In 2005 Palestinian Civil Society issued the call for Boycott, Divestment and Sanctions, and subsequently chapters of Students for Justice in Palestine in college campuses across the U.S. took it upon themselves to honor this call to action by attempting to get their schools either to boycott or divest from—that is, stop investing in—companies that profit directly from committing human rights violations against Palestinians. Despite the BDS movement’s explicitly non-violent and humanitarian agenda, there have been various objections raised against campus divestment efforts. One such counterargument is that student activists working for this cause aren’t dedicated to “true” justice, because if they were, they would be also be concerned with, say, the unequal treatment of women in Saudi Arabia or injustices faced by Palestinians within other Arab countries. There are, of course, many more issues that could be listed, and that’s precisely the point—the issues usually brought up in these arguments are variables; what remains constant is the underlying implication—namely, that pro-divestment students are somehow “inauthentic” when claiming that they’re working for justice because they only focus on one specific issue.
There are several problems with this argument. Firstly, as Omar Barghouti, Palestinian scholar, choreographer and activist, remarked during an event last Wednesday, divestment is not a zero-sum game. There are many BDS activists involved in multiple causes. Indeed, much of the work done by our SJP chapter is outreaching to and collaborating with a diverse array of other student organizations dedicated to ending the unequal treatment of systematically marginalized groups.
Furthermore, as figures like Cory Robin have argued, it is ridiculous to fault activist efforts for being specific. Throughout history, necessary changes have been brought about precisely by reformers who identified clear, articulable, and achievable goals related to a wider issue, goals which were then pursued via carefully organized campaigns. So, for instance, the unequal treatment of people of color within the U.S., while viewed as a larger concern, has been and continues to be countered through organizing efforts tied to particular aspects of discrimination, such as full and equal access to resources, voting rights, etc. The list goes on and on, and divestment, which would ensure that our school no longer invests in companies that directly profit from systematic abuse of Palestinians, is no different. The point is, although they ultimately work toward a wider goal, the efforts of activists are always specific, and so to cite this as a defect demonstrates a clear misunderstanding of activism and even historical progression overall.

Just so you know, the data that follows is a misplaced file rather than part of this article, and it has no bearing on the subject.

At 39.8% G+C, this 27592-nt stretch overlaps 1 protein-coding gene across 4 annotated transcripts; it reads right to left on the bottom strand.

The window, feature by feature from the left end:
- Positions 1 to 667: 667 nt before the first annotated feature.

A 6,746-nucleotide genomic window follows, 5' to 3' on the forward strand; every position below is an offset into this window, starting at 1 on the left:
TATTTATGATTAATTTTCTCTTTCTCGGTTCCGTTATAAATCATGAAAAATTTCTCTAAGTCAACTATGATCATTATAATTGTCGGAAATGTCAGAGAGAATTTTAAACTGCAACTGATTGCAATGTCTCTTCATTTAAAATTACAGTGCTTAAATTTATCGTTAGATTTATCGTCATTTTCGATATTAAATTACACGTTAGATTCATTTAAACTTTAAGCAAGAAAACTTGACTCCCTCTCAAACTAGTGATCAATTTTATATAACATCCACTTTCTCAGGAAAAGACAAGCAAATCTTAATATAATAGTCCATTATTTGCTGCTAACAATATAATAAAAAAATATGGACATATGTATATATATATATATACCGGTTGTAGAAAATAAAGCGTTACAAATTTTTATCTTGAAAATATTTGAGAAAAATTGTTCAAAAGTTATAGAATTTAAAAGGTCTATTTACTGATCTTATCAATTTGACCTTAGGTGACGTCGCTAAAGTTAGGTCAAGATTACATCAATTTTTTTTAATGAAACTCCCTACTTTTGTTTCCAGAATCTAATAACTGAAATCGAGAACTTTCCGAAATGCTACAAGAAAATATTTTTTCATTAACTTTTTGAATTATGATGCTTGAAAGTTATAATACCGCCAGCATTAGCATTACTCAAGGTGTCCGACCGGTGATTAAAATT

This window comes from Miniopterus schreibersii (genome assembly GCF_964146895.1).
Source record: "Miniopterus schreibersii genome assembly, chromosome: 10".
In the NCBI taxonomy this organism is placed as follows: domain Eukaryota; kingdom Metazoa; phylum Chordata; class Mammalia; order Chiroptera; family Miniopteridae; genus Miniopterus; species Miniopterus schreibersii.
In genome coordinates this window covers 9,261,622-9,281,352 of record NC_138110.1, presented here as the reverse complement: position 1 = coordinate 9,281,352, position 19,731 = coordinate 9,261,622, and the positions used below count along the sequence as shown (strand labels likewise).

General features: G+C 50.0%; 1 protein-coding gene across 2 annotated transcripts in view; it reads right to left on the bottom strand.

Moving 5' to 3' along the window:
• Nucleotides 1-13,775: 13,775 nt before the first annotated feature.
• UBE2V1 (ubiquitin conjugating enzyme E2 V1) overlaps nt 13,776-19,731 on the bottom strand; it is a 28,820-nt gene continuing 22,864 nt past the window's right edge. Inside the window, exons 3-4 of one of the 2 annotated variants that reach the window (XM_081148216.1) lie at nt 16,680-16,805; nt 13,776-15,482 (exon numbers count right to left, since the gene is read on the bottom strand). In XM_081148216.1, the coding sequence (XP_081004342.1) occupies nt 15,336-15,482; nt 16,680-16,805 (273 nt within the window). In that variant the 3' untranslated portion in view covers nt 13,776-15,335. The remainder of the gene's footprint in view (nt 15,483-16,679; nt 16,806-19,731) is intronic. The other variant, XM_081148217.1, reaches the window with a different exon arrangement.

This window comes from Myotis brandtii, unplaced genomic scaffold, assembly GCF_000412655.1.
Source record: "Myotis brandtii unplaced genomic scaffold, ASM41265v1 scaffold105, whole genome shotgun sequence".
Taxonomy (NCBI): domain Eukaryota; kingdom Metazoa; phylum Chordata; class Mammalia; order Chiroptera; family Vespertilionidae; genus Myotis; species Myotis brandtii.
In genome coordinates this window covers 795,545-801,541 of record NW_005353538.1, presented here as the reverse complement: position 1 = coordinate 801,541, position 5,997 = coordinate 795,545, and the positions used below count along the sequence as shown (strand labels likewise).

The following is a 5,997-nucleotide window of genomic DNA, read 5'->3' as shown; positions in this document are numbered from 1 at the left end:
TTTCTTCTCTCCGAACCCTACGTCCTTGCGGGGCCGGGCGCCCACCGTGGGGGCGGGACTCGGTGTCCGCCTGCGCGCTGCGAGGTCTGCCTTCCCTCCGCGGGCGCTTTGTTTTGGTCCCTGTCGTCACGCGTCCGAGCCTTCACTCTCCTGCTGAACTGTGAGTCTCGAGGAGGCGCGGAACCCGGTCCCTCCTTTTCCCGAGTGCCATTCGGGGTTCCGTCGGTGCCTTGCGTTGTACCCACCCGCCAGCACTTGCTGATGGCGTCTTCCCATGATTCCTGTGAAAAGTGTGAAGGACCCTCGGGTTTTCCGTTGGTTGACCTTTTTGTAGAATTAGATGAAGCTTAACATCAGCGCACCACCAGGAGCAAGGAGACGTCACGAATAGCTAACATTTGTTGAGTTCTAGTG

But for me, one of the chief issues of this argument is its racist and reductive logic. Let me illustrate by example: if I were to tell someone who is active in campaigns related to the femicides in Ciudad Juárez, Mexico that they are not dedicated to “true” justice because their efforts don’t include the treatment of women in other Latin American countries, I would basically be implying that all Latin American countries are “the same” by virtue of being close to one another and sharing a common language. Of course this is not true; despite our awareness of what some countries have in common, we can’t use these similarities as an excuse to over-generalize to the point that we forget how each country is still unique and comes with its own particular set of problems and complications. This is just as true for the Near East as it is for Latin America, and yet opponents of BDS continue to issue this very charge against Palestine solidarity activists.
Martin Luther King, Jr. once said that “Injustice anywhere is a threat to justice everywhere.” Divestment may only be one cause, and it’s true that it won’t solve everything, even for the Palestinians. But as Dr. King’s quote makes clear, bringing an end to any instance of oppression only brings us closer to a more humane and equal world. If that’s not true justice, I don’t know what is.